iGB Diary: ARJEL's slumber, money for nothing, Hot Rod and Gazza in strike shock!
France caught on the hop
We know, you can barely contain your excitement as you wait for the announcement of the name of the next top civil servant to succeed Jean-François Vilotte as head of the French igaming regulator ARJEL. The French want to make the announcement before ICE so we should know by next week at the latest. The two front-runners, Charles Coppolani and Maurice Meda, are heavyweights. The former heads up the financial and economic control body for France’s Ministry of Finance, while the latter sits on the Conseil d’Etat, the body that advises the government on super important things such as new laws or, err, draft bills to regulate online gaming... The serious point is that the current government really doesn’t have much love for igaming and the industry is just hoping the new ARJEL president is at least open-minded and willing to look at new proposals and amendments to move it forward. The signs aren’t great it has to be said, what with Vilotte allegedly leaving ARJEL fed up at another of his proposed amendments (to open up European poker liquidities) being turned down, yet again (he refused to comment when we contacted him for feedback). The lack of a ready replacement shows the authorities were caught unawares, never a good sign. Mind you, the new appointment has to be signed off by President Hollande and he’s been somewhat busy scooting around town of late, actually more like round the corner from his presidential pad, which might explain the delays.
Money for nothing
Figures released this week show that the US state of Delaware, population: 900,000, which for some reason regulated online gaming in 2013, is predicted to generate approximately US$5m by the end of this year. Everyone knew it was going to be a minnow of a market but seriously, is it worth all the effort? Take out rev share numbers, consultancy and lobbying costs, overheads, lawyers’ fees, etc. and there can’t be much more left than to buy 10 online scratch cards and hope for some kind of profit. I know it’s a slow burn but with little to no sign that any other states are preparing to join Nevada, New Jersey and Delaware, we’re not getting overly excited at the prospects of a booming US igaming market.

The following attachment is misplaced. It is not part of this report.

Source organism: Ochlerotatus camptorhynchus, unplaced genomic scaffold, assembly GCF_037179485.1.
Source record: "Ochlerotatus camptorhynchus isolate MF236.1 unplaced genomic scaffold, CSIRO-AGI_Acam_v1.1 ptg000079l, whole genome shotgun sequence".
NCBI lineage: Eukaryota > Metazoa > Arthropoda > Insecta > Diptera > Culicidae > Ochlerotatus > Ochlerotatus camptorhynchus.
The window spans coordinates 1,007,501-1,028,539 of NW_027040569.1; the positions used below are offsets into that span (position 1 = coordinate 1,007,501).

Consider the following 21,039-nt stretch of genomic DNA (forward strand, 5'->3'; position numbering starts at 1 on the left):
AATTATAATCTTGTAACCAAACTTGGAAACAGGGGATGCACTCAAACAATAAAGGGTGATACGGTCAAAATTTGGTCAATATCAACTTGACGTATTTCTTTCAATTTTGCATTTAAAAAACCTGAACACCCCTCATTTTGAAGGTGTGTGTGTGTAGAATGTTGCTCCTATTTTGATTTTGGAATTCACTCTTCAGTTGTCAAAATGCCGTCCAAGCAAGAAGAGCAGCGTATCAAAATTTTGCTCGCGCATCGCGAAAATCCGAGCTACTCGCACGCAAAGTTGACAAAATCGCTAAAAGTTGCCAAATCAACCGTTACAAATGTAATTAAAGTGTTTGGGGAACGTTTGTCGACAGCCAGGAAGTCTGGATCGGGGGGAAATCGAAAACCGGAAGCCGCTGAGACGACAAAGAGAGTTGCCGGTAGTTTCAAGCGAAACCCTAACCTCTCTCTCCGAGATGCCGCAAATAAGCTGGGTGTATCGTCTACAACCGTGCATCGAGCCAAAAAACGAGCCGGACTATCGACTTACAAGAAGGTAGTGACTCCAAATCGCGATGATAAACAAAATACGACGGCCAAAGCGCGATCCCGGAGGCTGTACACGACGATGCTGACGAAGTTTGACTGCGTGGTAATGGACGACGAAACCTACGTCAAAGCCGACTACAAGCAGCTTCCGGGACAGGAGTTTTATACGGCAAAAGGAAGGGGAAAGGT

Staying stateside (we love our alliterations here), the Diary was saddened this week to see that Senator Rodney Wright, who has been trying to regulate intrastate online poker in California for many years, has been convicted of perjury and voter fraud. He was very likeable and gave some sterling speeches on why online poker should be legalised in a highly divided state. As we’ve seen recently, several bills have fallen by the wayside due largely to the significant differences of opinion between the 100-plus Native American tribes, card rooms and aggressive entertainment and casino groups. No doubt some form of legislation will break through in the next few years, but without someone like Wright at the helm, however controversial or flawed he might have been, it’s even more unlikely that we will see any short-term success.
Who knew Italians could get so hot under the collar about something like online gambling? This week saw the country’s biggest sports newspaper, Gazzetta dello Sport, temporarily shut down due to its journalists walking out over the imminent launch of its online sportsbook, the brilliantly titled Gazzabet.it. Firstly, we’re assuming they sought permission from former England footballing legend Paul Gascoigne for the use of his nickname, and secondly, why get so worked up? We know Italians are passionate and a number of its politicians and leaders have got up to no good (or just got found out), but surely they should be rejoicing at having their own integrated online sportsbook just a few months ahead of the World Cup? The journos claim it would damage editorial independence… but when has that ever bothered anyone there, or anywhere else for that matter? Speaking of editorial independence, doesn’t a certain former PM famous for his Bunga Bunga parties already own most of the country’s TV stations, many newspapers and some football club in Milan? Mind you we shouldn’t be too smug, we have plenty of dodgy publishers in the UK with skeletons on their voicem... err sorry, in their cupboards.